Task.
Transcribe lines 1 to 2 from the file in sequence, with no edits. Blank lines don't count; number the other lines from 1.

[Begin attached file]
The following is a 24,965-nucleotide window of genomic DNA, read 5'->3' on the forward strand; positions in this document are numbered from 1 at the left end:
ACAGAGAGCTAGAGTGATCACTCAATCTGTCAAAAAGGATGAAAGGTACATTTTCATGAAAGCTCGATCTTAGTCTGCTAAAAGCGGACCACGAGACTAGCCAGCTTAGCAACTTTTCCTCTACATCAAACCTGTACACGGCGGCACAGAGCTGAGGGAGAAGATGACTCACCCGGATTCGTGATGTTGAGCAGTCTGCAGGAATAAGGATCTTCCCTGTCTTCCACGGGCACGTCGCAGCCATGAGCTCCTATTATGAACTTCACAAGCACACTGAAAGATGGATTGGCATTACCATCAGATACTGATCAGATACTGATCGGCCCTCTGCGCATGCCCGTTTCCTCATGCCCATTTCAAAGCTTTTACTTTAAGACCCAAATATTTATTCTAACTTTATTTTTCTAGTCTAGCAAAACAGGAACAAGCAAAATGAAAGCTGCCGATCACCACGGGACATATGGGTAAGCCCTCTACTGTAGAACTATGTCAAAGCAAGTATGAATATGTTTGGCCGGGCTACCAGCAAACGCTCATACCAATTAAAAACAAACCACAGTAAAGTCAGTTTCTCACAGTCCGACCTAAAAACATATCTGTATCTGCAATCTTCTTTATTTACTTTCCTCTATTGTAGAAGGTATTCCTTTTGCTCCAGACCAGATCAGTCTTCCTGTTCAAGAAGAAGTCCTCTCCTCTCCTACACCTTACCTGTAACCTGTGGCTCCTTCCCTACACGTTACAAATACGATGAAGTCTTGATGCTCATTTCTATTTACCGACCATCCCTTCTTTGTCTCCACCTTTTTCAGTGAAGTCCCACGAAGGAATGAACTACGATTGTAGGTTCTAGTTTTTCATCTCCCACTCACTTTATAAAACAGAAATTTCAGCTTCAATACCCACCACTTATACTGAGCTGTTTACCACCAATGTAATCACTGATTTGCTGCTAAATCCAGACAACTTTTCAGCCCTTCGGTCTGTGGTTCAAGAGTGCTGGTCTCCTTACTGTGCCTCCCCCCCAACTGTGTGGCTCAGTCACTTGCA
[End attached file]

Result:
The following is a 24,965-nucleotide window of genomic DNA, read 5'->3' on the forward strand; positions in this document are numbered from 1 at the left end:
ACAGAGAGCTAGAGTGATCACTCAATCTGTCAAAAAGGATGAAAGGTACATTTTCATGAAAGCTCGATCTTAGTCTGCTAAAAGCGGACCACGAGACTAGCCAGCTTAGCAACTTTTCCTCTACATCAAACCTGTACACGGCGGCACAGAGCTGAGGGAGAAGATGACTCACCCGGATTCGTGATGTTGAGCAGTCTGCAGGAATAAGGATCTTCCCTGTCTTCCACGGGCACGTCGCAGCCATGAGCTCCTATTATGAACTTCACAAGCACACTGAAAGATGGATTGGCATTACCATCAGATACTGATCAGATACTGATCGGCCCTCTGCGCATGCCCGTTTCCTCATGCCCATTTCAAAGCTTTTACTTTAAGACCCAAATATTTATTCTAACTTTATTTTTCTAGTCTAGCAAAACAGGAACAAGCAAAATGAAAGCTGCCGATCACCACGGGACATATGGGTAAGCCCTCTACTGTAGAACTATGTCAAAGCAAGTATGAATATGTTTGGCCGGGCTACCAGCAAACGCTCATACCAATTAAAAACAAACCACAGTAAAGTCAGTTTCTCACAGTCCGACCTAAAAACATATCTGTATCTGCAATCTTCTTTATTTACTTTCCTCTATTGTAGAAGGTATTCCTTTTGCTCCAGACCAGATCAGTCTTCCTGTTCAAGAAGAAGTCCTCTCCTCTCCTACACCTTACCTGTAACCTGTGGCTCCTTCCCTACACGTTACAAATACGATGAAGTCTTGATGCTCATTTCTATTTACCGACCATCCCTTCTTTGTCTCCACCTTTTTCAGTGAAGTCCCACGAAGGAATGAACTACGATTGTAGGTTCTAGTTTTTCATCTCCCACTCACTTTATAAAACAGAAATTTCAGCTTCAATACCCACCACTTATACTGAGCTGTTTACCACCAATGTAATCACTGATTTGCTGCTAAATCCAGACAACTTTTCAGCCCTTCGGTCTGTGGTTCAAGAGTGCTGGTCTCCTTACTGTGCCTCCCCCCCAACTGTGTGGCTCAGTCACTTGCA